Their climate was bountiful so food was plentiful. The Kwakiutl ate fish (mostly salmon), bear, caribou, deer, elk, moose, clams, berries, seal, sea lions, whales, and other assorted sea critters. Kwakiutl art was totem poles and copper jewelry.
Much of their food came from the forests and rivers. Trees were a major resource for the Kwakiutl. The Kwakiutl hunted in both the rivers and the forests. They ate beaver, deer, rabbit, and fish.
The Kwakiutl made clothing from the bark of trees. They also made rain capes and coats from animal skins. From the abundant forests of cedar and redwood trees, the Kwakiutl built houses called plank houses, or clan houses.
Masks are highly valued by the Kwakiutl, serving as potent manifestations of ancestral spirits and supernatural beings and offering these supernatural entities temporary embodiment and communication through dance and other kinds of performance (Greenville 1998: 14).
Their name for themselves means “those who speak Kwakwala.” Although the name Kwakiutl is often applied to all the peoples of that group, it is the name of only one band of Kwakwaka’wakw.
The Kwakwa̱ka̱ʼwakw (IPA: [ˈkʷakʷəkʲəʔwakʷ]), also known as the Kwakiutl (/ˈkwɑːkjʊtəl/; “Kwakʼwala-speaking peoples”) are Indigenous peoples of the Pacific Northwest Coast. Their current population, according to a 2016 census, is 3,665.
The Kwakiutls lived in coastal villages of rectangular cedar-plank houses with bark roofs. Usually these houses were large (up to 100 feet long) and each one housed several familes from the same clan ( as many as 50 people.)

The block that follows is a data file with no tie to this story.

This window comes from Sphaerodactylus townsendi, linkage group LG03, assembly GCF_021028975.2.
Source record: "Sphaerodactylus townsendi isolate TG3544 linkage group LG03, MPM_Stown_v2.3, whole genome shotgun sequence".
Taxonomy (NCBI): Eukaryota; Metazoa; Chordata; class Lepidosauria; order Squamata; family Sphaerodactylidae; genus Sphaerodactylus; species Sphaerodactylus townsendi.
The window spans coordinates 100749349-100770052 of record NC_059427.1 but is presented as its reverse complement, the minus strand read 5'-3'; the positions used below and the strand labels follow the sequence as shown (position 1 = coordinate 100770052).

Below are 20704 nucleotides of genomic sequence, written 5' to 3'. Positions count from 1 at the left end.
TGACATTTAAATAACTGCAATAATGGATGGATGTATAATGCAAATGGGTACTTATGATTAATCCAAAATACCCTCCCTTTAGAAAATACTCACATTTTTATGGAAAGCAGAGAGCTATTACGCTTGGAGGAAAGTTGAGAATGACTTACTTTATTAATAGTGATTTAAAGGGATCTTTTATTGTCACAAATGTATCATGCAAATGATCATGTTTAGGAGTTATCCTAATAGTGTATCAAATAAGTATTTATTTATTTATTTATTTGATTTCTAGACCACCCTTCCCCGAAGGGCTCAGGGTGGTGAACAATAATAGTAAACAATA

The fish American Indians caught, wild animals they hunted, and crops they grew were examples of natural resources. People who fished, made clothing, and hunted animals were examples of human resources. The canoes, bows, and spears American Indians made were examples of capital resources.
They travel on water and land for land they walk and ride horses for water they use canoes made out of cedar logs. They use canoes to go on water to go fishing,trading,hunting,and warfare.
Women would make short skirts for themselves out of cedar bark, while Kwakiutl men usually wore nothing at all, though some would wear loincloths. In the winter, both men and women layered up–they would wear moccasins on their feet and long shirts and cloaks made of bark and deer skin.
The Kwakiutl lived in what is now British Columbia and Northeast Vancouver Island. The climate in British Columbia at the time was very humid with rain and mild. The land was covered with evergreen cedar forests and hills, making wildlife plentiful in the area.
The Kwakiutl lived in coastal villages lying close to the shoreline. Each of their rectangular house had a totem pole on the front, a heavy timber frame and were made of cedar planks, and roofs were made of wood bark.
Kwakiutl artists are known for their fine basketry and woodcarving arts, including wooden masks and totem carvings.
The Kwakwaka ‘ wakw peoples are traditional inhabitants of the coastal areas of northeastern Vancouver Island and mainland British Columbia. The name Kwakwaka ‘ wakw means those who speak Kwak’wala, which itself includes five dialects. (See also Northwest Coast Indigenous Peoples in Canada.)
Kwakiutl artists are known for their fine Native American basket and woodcarving arts, including wooden mask and totem pole carvings.